(Hurricane Katrina bears down on Gulf Coast)
From 1923 to 1970, ‘Katrina’ class storm surges only occurred about once every other decade. By 2010, that number had doubled.
Now, a new study from the Niels Bohr Institute shows that temperature increase of about .4 degree C over that period drove a doubling of extreme storms. According to the paper, now half of all ‘Katrinas’ can be attributed to human caused climate change.
The study used measurements from tide gauges along the US East Coast from Texas to Maine in order to determine the frequency of major storm surge events. And they found that as temperature increased, storm surges steadily rose. Now major storm surge events on the order of Katrina are twice as frequent.
But the study didn’t stop there. It used a new form of global ocean heat modeling to predict how frequent Katrina size events would become as world temperatures increase to 2 degrees C above the 20th century average by 2050. And what they found was stunning. Major storm surge events steadily increase along with global temperature until they occur once every other year when temperature increase exceeds the 2 degree mark.
In such a world, 9 out of ten ‘Katrinas’ could be attributed to human caused warming.
Hard work needed to prevent major storms
In order to keep global temperature increases below the 2 degree Celsius mark, only 1/3 of current world fossil fuel reserves can be burned. Unfortunately, massive efforts are still underway to extract and burn fossil fuels as rapidly as possible. The Ryan Budget contains numerous proposals that would increase US coal, oil, and gas burning while increasing production of high-carbon unconventional fossil fuels like fracked oil and tar sands from Canada.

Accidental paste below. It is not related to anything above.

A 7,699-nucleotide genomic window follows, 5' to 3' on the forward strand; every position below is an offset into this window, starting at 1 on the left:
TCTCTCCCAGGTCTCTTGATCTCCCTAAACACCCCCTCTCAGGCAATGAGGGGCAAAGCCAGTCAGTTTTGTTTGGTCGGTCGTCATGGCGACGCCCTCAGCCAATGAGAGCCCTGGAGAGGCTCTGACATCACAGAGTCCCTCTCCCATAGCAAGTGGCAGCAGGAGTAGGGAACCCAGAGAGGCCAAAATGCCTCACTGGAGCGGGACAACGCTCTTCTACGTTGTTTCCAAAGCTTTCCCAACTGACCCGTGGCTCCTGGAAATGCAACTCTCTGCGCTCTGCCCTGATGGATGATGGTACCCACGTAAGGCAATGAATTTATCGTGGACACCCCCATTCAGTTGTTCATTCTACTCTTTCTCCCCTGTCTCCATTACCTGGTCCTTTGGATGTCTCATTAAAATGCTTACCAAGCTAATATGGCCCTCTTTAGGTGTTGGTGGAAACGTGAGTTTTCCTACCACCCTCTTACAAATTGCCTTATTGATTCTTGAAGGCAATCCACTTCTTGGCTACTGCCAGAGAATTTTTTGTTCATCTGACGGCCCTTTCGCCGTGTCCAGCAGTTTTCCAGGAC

Even top democrats like President Obama appear to be ready to offer up increasing carbon emissions in the form of the Keystone XL Pipeline as a ‘compromise’ to Republicans. Such compromises would set us on a path not just to 2 degree warming, but to 3, 4, 5, or more. And with 2 degree warming, at the very least, seeing a ten-fold increase in powerful storms the likes of Katrina, shouldn’t we be seriously reticent about any ‘compromise’ that future damages US cities and coastlines?
It is doubtful if coastal towns and cities could withstand the onslaught of one Katrina every other year. Places that include the names New York, New Orleans, Houston, Ocean City, Atlantic City, Boston, Charleston, Miami, Jacksonville, St. Augustine, Daytona, Wilmington, and even Washington DC would fall under the gun with increasing frequency. But this crazy new pace of powerful storms isn’t the only problem 2 degrees of warming serves up. That’s right, an ever-greater number of storms would rush to shore atop a rising world Ocean.
Rising seas would further complicate the impacts of increasingly frequent and powerful storms by providing a higher launching pad from which major storm surges would drive to shore. In such cases, one would expect to see greater impacts to coastlines and even to locations far inland — especially in flat regions like Florida, Louisiana and coastal Virginia.
In light of clear dangers coming from new science on how global warming impacts powerful storm frequency and storm surge it becomes just a little crazy to even consider bad policy choices like building more coal plants, relying more on fracked oil, or shackling America to tar sands via the Keystone XL pipeline. And the new, proven, technologies of wind, solar, and vehicle to grid look all the more appealing.
Though some future damage is already in store due to the greenhouse gasses we have already emitted, why would we even consider making the problem worse? This new study is yet one more warning. And the burning question is — will we listen?